Setting Up Your Environment for Kubernetes Operators Using Docker, kubectl, and k3d

by Edith Puclla

If you are just starting out in the world of Kubernetes operators, like me, preparing the environment for their installation should be something we do with not much difficulty. This blog will quickly guide you in setting the minimal environment.

Kubernetes operators are invaluable for automating complex database operations, tasks that Kubernetes does not handle directly. Operators make it easy for us – they take care of essential tasks like backups and restores, which are crucial in database management.

If you want an introduction to Kubernetes Operators, I cover it in this 5-minute blog post, Exploring the Kubernetes Application Lifecycle With Percona.

Now that we know why Kubernetes Operators are essential let’s prepare our environment to install some of them. We are going to base this installation on Linux for now. Prerequisites: For this, we will need a basic understanding of Kubernetes concepts and some Linux command line skills. We also need Docker Engine to be able to use K3d at all for containerization. To test, make sure this command runs appropriately:

docker run hello-world

Installing kubectl

To manage and deploy applications on Kubernetes, we will need kubectl tool, which is included in most Kubernetes distributions. If it’s not installed, let’s do it following the official installation instructions:

To install the kubectl binary with curl on Linux, we need to download the latest release of kubectl using the command:

curl -LO "$(curl -L -s"

The previous binary installs kubectl in /usr/local/bin/kubectl. We need root ownership and specific permissions for secure execution.

sudo install -o root -g root -m 0755 kubectl /usr/local/bin/kubectl

To test the installation, we use the following:

kubectl version --client


kubectl version --client --output=yaml

If you receive a response like this, it indicates that you are ready to use kubectl.

Client Version: v1.29.2
Kustomize Version: v5.0.4-0.20230601165947-6ce0bf390ce3

Installing K3d

k3d is a lightweight tool that simplifies running k3s (Rancher Lab’s minimal Kubernetes distribution in Docker), enabling easy creation of single and multi-node k3s clusters for local development.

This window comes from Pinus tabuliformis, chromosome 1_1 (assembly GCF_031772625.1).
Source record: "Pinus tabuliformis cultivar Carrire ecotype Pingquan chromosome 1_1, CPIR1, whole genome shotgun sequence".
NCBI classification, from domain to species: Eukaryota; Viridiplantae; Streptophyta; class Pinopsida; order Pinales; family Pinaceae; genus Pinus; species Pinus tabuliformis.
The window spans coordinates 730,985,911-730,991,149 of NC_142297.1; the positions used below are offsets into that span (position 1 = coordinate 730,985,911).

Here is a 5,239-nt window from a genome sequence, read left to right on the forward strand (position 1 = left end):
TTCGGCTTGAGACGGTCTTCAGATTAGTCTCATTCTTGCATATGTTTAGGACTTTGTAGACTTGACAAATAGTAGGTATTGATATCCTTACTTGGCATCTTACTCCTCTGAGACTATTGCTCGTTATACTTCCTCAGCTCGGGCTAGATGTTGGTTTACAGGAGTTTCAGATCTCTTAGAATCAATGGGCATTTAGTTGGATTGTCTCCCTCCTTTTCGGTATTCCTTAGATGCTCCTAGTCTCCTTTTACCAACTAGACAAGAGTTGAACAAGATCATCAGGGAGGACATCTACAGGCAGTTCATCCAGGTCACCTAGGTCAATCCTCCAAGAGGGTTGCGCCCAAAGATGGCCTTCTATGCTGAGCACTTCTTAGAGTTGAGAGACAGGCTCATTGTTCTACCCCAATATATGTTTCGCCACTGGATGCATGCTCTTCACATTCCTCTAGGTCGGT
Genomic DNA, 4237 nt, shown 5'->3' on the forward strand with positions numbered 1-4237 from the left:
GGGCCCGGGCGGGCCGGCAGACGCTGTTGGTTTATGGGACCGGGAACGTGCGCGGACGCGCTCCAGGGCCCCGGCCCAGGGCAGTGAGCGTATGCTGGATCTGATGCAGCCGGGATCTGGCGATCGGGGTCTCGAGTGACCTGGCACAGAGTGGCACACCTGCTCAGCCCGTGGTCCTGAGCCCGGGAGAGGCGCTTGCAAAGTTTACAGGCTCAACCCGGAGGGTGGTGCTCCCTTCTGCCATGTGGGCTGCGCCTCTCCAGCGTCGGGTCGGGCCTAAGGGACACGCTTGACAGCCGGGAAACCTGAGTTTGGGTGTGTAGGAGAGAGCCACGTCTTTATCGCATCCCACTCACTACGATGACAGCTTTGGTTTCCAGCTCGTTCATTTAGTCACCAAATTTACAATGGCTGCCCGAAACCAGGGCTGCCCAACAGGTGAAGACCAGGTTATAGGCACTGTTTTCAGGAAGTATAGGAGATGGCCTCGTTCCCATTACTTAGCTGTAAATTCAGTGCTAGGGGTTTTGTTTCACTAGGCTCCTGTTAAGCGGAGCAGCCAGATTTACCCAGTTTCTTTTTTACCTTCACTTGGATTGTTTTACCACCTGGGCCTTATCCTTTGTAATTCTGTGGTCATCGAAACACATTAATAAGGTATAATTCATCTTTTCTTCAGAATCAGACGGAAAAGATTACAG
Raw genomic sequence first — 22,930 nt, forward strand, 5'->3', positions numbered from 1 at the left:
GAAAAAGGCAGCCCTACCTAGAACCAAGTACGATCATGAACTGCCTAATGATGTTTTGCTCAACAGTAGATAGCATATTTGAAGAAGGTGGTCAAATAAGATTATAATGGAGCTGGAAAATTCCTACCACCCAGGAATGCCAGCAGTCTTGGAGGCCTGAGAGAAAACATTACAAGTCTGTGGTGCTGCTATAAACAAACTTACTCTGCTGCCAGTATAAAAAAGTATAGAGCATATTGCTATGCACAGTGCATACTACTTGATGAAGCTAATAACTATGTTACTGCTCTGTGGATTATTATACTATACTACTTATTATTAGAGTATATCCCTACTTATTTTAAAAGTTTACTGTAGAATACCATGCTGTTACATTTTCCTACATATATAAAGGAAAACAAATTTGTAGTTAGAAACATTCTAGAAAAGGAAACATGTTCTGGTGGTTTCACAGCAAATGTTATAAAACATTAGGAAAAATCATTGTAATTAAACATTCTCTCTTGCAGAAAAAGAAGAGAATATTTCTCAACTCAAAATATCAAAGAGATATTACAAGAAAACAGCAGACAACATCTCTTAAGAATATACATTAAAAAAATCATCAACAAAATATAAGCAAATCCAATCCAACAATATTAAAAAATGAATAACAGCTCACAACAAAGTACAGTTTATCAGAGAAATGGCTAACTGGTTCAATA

Install the current latest release of k3d with curl:

curl -s | bash

To test the installation, you can use the following:

k3d --help

If you see a message similar to this, you are ready to create your k3d Kubernetes clusters.
k3d is a wrapper CLI that helps you to easily create k3s clusters inside docker.
Nodes of a k3d cluster are docker containers running a k3s image.
All Nodes of a k3d cluster are part of the same docker network.
k3d [flags]
k3d [command]
Available Commands:
cluster Manage cluster(s)
completion Generate completion scripts for [bash, zsh, fish, powershell | psh]
config Work with config file(s)

Starting the Kubernetes cluster

Let’s use K3d and create a Kubernetes cluster with three nodes. Using the flag -a, you can specify the number of nodes you want to add to the k3d cluster.

k3d cluster create database-cluster -a 3

Now, list details for our k3d cluster.

k3d cluster list database-cluster

database-cluster 1/1 3/3 true

Now, our environment is ready to begin installing our Percona Kubernetes Operators.


In this tutorial, we chose k3d over Minikube due to its efficiency and speed in setting up Kubernetes clusters with multiple nodes, which are essential for effectively testing Kubernetes operators in a local environment. Although it’s possible to perform tests on a single node with both systems, k3d makes it easier to simulate a more realistic distributed environment, allowing us to utilize our resources more efficiently.

Take a look at our GitHub repository for our Percona Kubernetes Operators:

They are fully Open Source. And if you are looking for a version with a graphical interface, we have Percona Everest, our cloud-native database platform:

What’s Next? Let’s install our Kubernetes Operators!

Edith Puclla

Edith Puclla is a Technology Evangelist of Percona Corporation, studied at 42 Silicon Valley School in California in 2020, and was part of the Outreachy Internship in 2021. She has a background in DevOps and is a Docker and Kubernetes enthusiast.

See all posts by Edith Puclla »


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